Author + information
- Stefano Bartoletti, MS,
- Francesco Perna, MD,
- Pasquale Santangeli, MD and
- Michela Casella, MD, PhD* ()
- ↵*Institute of Cardiology, Department of Cardiovascular Medicine, Catholic University of the Sacred Heart, Largo Gemelli 8, 00168 Rome, Italy
MacHaalany et al. (1) recently reported that incidental findings (IFs) on computed tomography performed to diagnose coronary artery disease (CAD) are common but do not predict noncardiac death, and investigating them further “is not without cost or risk.”
Although we appreciate the detailed analysis of IFs and costs, we believe a significant flaw affects the study design. Drawing conclusions on whether mortality differs between patients with and without IFs becomes statistically unsound if some patients receive potentially lifesaving (or at least life-prolonging) interventions, such as lobectomy for lung carcinoma or chemotherapy for mediastinal lymphoma. In other words, although Kaplan-Meier survival curves show no difference in survival between patients with IFs and those without, any intervention that may prolong survival beyond the reported follow-up time significantly impairs the validity of the analysis.
Moreover, the investigators recognize that an 18-month follow-up time may be inadequate to correctly evaluate indeterminate IFs, as some of them may become significant with a longer follow-up time. We concur, but we also add that an 18-month follow-up time is probably inadequate even for the prognostic evaluation of the smaller number of IFs that were already significant, as they include disorders with a natural course that may be longer than 18 months (2).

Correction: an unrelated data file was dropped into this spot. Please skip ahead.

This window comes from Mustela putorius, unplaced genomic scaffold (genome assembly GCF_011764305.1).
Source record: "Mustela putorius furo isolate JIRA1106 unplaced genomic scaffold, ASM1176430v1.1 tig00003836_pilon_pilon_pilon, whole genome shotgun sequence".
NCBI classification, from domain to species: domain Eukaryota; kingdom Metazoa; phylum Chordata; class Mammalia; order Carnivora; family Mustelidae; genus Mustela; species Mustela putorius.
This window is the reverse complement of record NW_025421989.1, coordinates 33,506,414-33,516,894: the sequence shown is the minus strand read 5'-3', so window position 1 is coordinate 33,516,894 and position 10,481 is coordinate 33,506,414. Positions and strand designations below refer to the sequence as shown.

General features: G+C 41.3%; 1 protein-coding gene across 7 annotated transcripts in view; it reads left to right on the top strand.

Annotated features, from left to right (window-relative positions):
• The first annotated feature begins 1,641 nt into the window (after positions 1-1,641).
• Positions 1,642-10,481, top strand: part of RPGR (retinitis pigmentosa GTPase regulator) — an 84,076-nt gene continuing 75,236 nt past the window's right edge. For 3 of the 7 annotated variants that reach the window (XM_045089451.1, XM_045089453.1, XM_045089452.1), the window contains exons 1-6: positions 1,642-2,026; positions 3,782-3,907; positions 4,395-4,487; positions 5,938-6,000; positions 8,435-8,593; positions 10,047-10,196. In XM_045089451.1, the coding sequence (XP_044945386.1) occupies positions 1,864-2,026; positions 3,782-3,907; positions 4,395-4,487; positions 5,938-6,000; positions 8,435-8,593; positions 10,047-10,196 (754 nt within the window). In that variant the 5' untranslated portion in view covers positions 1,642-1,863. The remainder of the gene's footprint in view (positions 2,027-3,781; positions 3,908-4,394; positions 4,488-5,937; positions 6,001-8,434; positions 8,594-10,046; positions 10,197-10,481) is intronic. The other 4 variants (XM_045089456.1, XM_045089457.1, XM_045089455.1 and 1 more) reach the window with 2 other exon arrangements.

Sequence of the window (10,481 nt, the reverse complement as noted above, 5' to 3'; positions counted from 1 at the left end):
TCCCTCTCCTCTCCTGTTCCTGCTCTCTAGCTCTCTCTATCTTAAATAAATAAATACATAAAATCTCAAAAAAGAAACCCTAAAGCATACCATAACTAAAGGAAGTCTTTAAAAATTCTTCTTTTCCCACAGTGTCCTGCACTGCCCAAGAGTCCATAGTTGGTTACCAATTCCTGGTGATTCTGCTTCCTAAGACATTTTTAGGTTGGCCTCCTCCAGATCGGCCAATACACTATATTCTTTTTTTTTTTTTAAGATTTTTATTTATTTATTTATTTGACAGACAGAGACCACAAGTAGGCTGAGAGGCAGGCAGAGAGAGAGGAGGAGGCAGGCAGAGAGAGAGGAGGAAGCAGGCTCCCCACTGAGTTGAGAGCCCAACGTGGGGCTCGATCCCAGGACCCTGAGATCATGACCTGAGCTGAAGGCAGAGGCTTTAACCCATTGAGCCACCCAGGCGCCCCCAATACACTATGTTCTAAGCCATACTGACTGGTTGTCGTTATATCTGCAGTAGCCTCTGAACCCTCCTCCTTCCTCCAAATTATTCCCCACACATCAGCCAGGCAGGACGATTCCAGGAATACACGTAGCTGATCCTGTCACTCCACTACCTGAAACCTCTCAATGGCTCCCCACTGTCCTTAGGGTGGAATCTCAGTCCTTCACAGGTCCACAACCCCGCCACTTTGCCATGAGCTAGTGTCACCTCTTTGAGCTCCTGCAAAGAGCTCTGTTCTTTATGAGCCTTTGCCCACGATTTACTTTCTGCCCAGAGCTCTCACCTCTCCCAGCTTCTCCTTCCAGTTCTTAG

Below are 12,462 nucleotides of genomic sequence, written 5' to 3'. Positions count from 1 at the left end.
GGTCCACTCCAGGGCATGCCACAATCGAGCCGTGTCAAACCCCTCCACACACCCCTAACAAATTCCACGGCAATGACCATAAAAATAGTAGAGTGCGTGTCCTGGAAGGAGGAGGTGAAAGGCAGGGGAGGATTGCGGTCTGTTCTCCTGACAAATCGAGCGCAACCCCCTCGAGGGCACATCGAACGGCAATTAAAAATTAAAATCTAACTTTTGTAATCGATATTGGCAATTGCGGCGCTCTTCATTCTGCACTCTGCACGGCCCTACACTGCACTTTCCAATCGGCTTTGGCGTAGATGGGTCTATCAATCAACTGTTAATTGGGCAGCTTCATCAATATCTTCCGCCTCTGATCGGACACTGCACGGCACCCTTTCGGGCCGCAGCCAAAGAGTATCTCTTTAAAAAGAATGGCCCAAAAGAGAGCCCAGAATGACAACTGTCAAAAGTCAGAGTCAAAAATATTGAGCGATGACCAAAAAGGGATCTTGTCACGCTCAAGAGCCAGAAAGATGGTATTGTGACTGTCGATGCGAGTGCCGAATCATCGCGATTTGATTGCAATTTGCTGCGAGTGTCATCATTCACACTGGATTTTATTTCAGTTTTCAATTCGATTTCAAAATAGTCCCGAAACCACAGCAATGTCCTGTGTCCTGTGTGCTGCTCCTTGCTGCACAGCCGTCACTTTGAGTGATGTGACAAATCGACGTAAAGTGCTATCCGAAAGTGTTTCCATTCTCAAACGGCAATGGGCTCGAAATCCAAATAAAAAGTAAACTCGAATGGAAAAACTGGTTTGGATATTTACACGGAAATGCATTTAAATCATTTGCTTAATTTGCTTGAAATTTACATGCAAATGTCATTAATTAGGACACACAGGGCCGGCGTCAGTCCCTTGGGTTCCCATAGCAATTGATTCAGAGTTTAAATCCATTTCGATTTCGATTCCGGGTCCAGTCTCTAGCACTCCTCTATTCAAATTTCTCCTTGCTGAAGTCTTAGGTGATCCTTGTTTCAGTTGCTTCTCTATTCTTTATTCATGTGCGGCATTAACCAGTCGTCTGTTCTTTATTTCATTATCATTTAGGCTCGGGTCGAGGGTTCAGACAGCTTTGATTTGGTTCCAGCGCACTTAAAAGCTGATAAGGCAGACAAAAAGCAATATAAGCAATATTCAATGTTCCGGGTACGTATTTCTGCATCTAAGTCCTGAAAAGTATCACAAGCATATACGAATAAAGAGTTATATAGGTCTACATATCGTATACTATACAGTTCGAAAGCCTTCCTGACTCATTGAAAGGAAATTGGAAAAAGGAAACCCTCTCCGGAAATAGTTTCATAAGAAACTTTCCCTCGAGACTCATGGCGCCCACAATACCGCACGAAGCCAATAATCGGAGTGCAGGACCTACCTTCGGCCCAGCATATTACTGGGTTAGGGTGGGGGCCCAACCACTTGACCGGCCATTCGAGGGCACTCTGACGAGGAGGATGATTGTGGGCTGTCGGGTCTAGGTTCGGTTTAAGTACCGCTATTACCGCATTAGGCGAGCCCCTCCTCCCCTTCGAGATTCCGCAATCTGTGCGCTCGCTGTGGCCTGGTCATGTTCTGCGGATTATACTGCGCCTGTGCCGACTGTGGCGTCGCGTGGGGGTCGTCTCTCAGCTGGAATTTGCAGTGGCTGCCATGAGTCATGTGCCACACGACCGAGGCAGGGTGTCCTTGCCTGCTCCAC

Further studies are certainly necessary to clarify whether any benefit lies in further investigating indeterminate findings, but from the point of view of evidence-based medicine, that question cannot be answered by comparing a group of patients with IFs and another group without. A more appropriate study design would exclude patients who already have a clear management pathway set before them (i.e., those without any IFs and those with an immediately significant IF) and randomize the remaining patients with indeterminate IFs to either further investigations or simple follow-up.
As the number of procedures increases, invasive cardiologists increasingly will be called to acquire sufficient preparation to consider the global significance of imaging findings, and we appreciate the relevance of the work of MacHaalany et al. (1) in that direction.
- American College of Cardiology Foundation